Brown, Clifford MVN wrote:
> The fact that the evidence suddenly
> becomes acceptable when it is published by a North American only emphasizes
> how pointedly the prior evidence was ignored or or was "discredited" by
> being subjected to tests that would not normally have been applied to
> archaeological description and reporting.
Like what? That there be real material culture in demonstrably good
context associated with reliable dates, actually published in venues
where it can be reviewed? As mentioned, I'm a pre-Clovis kind of guy
(never liked that ice-free corridor argument). I've got an electron spin
resonance date on a pleistocene horse tooth that *could* be 20,000 years
old, associated with a chert flake. But the context isn't good (there
is some evidence for disturbance, plus the esr date doesn't *rule out* a
much later date), so I cannot in good conscience make the claim that
people lived in Fort Wayne Indiana 20,000 BP. If I put that evidence
forward, people would, rightfully, reject it.
Actually, Scotty MacNeish (a long-time North American) has argued for
decades about a great antiquity of New World occupation and his evidence
has been dismissed by many as not being adequate. It's his data, not
his nationality, that matters. Pedra Furada certainly has not been
ignored, (check out any recent North American Prehistory textbook) it's
simply not been accepted completely yet. If it stands up to scrutiny, it
You've ignored my main fact, which is that published data from all but
Monte Verde are either incredible, or open to alternative explanation.
The fact is, many of us (who again, are just as keen as not to have a
preclovis occupation) simply have not been presented with much in the
way of good evidence. We have seen literally dozens of sites put
forward as being preClovis, and most have failed after close scrutiny.
We now have several good candidates.
>> Processualism has a very strong theoretical bias against diffusion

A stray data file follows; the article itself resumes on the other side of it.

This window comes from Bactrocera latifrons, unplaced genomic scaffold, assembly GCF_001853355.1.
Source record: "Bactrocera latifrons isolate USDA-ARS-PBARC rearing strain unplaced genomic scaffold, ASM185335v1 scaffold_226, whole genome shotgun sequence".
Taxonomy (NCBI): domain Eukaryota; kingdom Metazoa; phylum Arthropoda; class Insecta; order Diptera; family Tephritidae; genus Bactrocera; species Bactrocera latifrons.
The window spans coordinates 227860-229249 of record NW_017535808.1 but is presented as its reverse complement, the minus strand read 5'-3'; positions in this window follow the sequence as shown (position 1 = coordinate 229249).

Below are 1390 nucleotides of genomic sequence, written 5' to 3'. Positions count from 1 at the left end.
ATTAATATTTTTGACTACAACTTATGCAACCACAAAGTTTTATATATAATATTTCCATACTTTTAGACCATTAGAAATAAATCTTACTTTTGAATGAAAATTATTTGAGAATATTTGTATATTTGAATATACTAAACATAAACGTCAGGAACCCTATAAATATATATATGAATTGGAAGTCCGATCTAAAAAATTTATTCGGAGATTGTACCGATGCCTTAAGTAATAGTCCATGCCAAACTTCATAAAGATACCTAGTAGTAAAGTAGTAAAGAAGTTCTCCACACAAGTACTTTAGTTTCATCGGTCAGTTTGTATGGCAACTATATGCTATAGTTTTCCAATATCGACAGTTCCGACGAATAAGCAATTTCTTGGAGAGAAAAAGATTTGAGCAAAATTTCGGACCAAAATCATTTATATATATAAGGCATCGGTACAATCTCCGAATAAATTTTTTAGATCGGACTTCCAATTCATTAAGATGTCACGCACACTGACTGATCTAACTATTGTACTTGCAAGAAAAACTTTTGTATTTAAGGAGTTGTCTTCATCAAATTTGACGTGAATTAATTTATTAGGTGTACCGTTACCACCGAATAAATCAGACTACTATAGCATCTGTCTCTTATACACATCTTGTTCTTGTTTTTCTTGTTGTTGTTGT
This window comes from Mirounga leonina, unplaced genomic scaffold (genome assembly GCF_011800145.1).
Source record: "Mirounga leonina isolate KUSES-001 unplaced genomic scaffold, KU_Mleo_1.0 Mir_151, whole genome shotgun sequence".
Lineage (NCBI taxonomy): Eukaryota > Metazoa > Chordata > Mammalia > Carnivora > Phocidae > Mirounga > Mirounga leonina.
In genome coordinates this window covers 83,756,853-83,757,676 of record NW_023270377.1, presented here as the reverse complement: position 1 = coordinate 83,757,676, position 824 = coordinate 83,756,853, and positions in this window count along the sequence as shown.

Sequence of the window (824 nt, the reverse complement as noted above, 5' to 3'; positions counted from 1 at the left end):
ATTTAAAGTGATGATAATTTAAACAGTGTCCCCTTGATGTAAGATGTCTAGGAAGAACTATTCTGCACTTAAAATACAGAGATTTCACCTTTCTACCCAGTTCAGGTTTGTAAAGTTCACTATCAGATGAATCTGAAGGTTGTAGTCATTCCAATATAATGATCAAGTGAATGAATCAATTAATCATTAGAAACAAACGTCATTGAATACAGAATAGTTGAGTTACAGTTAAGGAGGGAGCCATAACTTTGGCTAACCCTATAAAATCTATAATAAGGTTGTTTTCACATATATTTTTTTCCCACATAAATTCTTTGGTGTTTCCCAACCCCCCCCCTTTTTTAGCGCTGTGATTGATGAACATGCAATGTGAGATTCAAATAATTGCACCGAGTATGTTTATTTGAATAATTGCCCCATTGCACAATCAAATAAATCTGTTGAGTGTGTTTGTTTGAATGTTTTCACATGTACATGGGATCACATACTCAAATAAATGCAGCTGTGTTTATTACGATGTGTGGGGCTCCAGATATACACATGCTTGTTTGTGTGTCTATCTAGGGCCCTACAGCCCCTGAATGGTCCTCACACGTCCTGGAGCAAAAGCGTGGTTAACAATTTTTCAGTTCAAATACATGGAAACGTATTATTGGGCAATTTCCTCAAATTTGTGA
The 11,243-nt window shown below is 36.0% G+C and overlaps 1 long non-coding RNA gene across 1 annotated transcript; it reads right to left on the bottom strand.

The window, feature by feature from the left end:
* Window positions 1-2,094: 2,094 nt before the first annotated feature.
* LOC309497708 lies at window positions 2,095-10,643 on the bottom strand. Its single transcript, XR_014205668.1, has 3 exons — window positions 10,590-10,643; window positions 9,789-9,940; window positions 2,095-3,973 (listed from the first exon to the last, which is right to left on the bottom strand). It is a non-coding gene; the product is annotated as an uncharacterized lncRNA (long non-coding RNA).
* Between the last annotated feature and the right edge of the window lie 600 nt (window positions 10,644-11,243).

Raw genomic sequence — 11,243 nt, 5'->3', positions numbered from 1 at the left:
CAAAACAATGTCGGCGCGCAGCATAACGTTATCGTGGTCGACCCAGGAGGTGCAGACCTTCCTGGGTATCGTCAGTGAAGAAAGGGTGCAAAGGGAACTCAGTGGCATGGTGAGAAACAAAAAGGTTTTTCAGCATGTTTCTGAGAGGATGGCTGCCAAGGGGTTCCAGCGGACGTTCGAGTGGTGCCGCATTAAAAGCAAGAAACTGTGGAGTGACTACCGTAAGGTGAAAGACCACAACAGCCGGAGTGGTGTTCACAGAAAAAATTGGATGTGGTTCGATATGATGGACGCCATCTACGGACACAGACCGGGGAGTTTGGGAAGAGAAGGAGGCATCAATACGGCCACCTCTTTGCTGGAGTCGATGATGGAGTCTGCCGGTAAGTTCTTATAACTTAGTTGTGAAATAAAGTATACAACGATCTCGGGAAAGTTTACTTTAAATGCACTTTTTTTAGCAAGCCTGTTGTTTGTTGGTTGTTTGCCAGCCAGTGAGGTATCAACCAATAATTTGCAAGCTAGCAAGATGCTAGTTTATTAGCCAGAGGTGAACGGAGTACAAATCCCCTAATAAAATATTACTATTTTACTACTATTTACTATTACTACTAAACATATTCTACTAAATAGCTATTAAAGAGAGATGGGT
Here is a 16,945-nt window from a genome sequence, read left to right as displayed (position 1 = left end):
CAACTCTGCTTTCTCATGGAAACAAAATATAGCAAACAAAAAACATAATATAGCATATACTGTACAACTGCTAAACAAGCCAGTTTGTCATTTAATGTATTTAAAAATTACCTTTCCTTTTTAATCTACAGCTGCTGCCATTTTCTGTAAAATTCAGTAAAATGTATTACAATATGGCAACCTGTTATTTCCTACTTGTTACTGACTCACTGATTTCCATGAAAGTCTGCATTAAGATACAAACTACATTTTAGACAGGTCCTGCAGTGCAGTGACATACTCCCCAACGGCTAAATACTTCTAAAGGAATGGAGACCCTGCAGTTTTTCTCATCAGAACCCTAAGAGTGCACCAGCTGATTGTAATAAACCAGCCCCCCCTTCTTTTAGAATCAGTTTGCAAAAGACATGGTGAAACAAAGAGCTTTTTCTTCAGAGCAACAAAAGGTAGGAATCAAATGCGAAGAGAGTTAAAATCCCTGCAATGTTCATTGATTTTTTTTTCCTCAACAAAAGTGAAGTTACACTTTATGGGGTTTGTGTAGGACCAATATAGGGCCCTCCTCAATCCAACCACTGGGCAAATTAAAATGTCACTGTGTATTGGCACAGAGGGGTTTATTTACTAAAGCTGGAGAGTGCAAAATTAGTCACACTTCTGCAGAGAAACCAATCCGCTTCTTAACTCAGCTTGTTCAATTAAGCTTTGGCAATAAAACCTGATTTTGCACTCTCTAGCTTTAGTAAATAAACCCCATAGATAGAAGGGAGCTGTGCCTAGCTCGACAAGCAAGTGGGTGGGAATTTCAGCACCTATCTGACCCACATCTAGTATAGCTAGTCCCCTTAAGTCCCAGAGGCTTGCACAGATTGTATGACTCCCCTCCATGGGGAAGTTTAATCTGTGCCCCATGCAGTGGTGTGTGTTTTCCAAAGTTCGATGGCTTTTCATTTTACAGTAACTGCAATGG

> as an explanation.
Diffusion is not an explanation, if by explanation you mean WHY did
things change. It is a description of how--but not of why (e.g. Why do
find agricultural products after time X?--Because agricultural products
were adopted by the people.--That is not, in itself, an explanation).
Morover, you're ignoring the fact that you are wrong in your
characterization of how migration/diffusion events have been accepted or
not accepted in north american archaeology. I think I've provided enough
examples, but could provide more: e.g., Mesoamerican/North American
contacts. Most people acknowledge good evidence in the American
Southwest, but not for Mississippian east of the Mississippi River
(although as an alternative hypothesis, it certainly has been around and
is still being discussed in the literature). Here's another: the spread
of bow and arrow technology from the arctic through Canada across the
American plains. I could provide many, many others.
> I really don't wish to offend, but the heated quality of your
> response might make one think that there is more than dispassionate
> scientific reasoning at work.
Actually, my remarks weren't (and aren't) written 'in heat'. They
simply are, I suggest, very strong refutation of your comments. You
don't seem to know North American literature very well, and are making
sweeping statements that are simply in error. If I sound pedantic, I
apologize. It comes from teaching North American prehistory for the
last 20 years--teaching, by the way, that has changed dramatically over
the years as new data have warranted. I've done 180 degree turns on
issues such as preClovis occupations (became a preClovis sympathiser in
the late 80s, convinced in the mid 90s), maize in Hopewell sites
(accepted it in the early 90s), and several other matters in that time.
However, my politics, ethics, and feelings towards the French and Latin
Americans (or Brits or Germans or Hoosiers for that matter) haven't
altered much that I can tell.
"If you think you've become a person of some influence, try orderin'
someone else's dog around." --Cowboy's Guide to Life
Robert J. Jeske, Ph.D.
Department of Anthropology
University of Wisconsin-Milwaukee
Milwaukee, WI 53201
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